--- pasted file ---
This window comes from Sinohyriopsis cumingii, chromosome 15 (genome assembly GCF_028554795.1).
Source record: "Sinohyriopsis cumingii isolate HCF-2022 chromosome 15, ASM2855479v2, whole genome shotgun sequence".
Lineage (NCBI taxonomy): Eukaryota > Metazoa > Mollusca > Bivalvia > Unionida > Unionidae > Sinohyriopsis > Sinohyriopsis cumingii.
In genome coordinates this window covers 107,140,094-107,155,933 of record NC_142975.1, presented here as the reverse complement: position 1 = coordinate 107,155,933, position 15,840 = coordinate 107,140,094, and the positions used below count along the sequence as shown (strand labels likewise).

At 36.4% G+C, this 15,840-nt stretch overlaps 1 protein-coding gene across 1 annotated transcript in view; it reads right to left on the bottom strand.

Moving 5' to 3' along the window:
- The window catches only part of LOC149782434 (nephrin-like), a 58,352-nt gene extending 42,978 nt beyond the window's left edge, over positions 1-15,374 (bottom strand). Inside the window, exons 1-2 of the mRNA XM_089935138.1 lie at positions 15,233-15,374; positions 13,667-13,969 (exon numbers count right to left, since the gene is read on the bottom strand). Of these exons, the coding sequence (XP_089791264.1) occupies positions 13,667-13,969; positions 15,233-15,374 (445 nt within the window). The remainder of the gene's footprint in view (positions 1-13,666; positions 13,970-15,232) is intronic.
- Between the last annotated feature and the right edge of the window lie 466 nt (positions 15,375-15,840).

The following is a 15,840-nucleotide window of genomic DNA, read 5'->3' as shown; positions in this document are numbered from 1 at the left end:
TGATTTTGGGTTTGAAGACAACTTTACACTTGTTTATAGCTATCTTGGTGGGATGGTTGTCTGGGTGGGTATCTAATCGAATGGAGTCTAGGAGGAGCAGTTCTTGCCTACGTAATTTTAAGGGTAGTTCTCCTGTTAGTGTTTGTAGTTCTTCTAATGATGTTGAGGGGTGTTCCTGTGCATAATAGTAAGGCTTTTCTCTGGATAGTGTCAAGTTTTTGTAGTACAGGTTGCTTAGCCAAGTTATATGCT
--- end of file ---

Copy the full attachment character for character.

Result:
This window comes from Sinohyriopsis cumingii, chromosome 15 (genome assembly GCF_028554795.1).
Source record: "Sinohyriopsis cumingii isolate HCF-2022 chromosome 15, ASM2855479v2, whole genome shotgun sequence".
Lineage (NCBI taxonomy): Eukaryota > Metazoa > Mollusca > Bivalvia > Unionida > Unionidae > Sinohyriopsis > Sinohyriopsis cumingii.
In genome coordinates this window covers 107,140,094-107,155,933 of record NC_142975.1, presented here as the reverse complement: position 1 = coordinate 107,155,933, position 15,840 = coordinate 107,140,094, and the positions used below count along the sequence as shown (strand labels likewise).

At 36.4% G+C, this 15,840-nt stretch overlaps 1 protein-coding gene across 1 annotated transcript in view; it reads right to left on the bottom strand.

Moving 5' to 3' along the window:
- The window catches only part of LOC149782434 (nephrin-like), a 58,352-nt gene extending 42,978 nt beyond the window's left edge, over positions 1-15,374 (bottom strand). Inside the window, exons 1-2 of the mRNA XM_089935138.1 lie at positions 15,233-15,374; positions 13,667-13,969 (exon numbers count right to left, since the gene is read on the bottom strand). Of these exons, the coding sequence (XP_089791264.1) occupies positions 13,667-13,969; positions 15,233-15,374 (445 nt within the window). The remainder of the gene's footprint in view (positions 1-13,666; positions 13,970-15,232) is intronic.
- Between the last annotated feature and the right edge of the window lie 466 nt (positions 15,375-15,840).

The following is a 15,840-nucleotide window of genomic DNA, read 5'->3' as shown; positions in this document are numbered from 1 at the left end:
TGATTTTGGGTTTGAAGACAACTTTACACTTGTTTATAGCTATCTTGGTGGGATGGTTGTCTGGGTGGGTATCTAATCGAATGGAGTCTAGGAGGAGCAGTTCTTGCCTACGTAATTTTAAGGGTAGTTCTCCTGTTAGTGTTTGTAGTTCTTCTAATGATGTTGAGGGGTGTTCCTGTGCATAATAGTAAGGCTTTTCTCTGGATAGTGTCAAGTTTTTGTAGTACAGGTTGCTTAGCCAAGTTATATGCT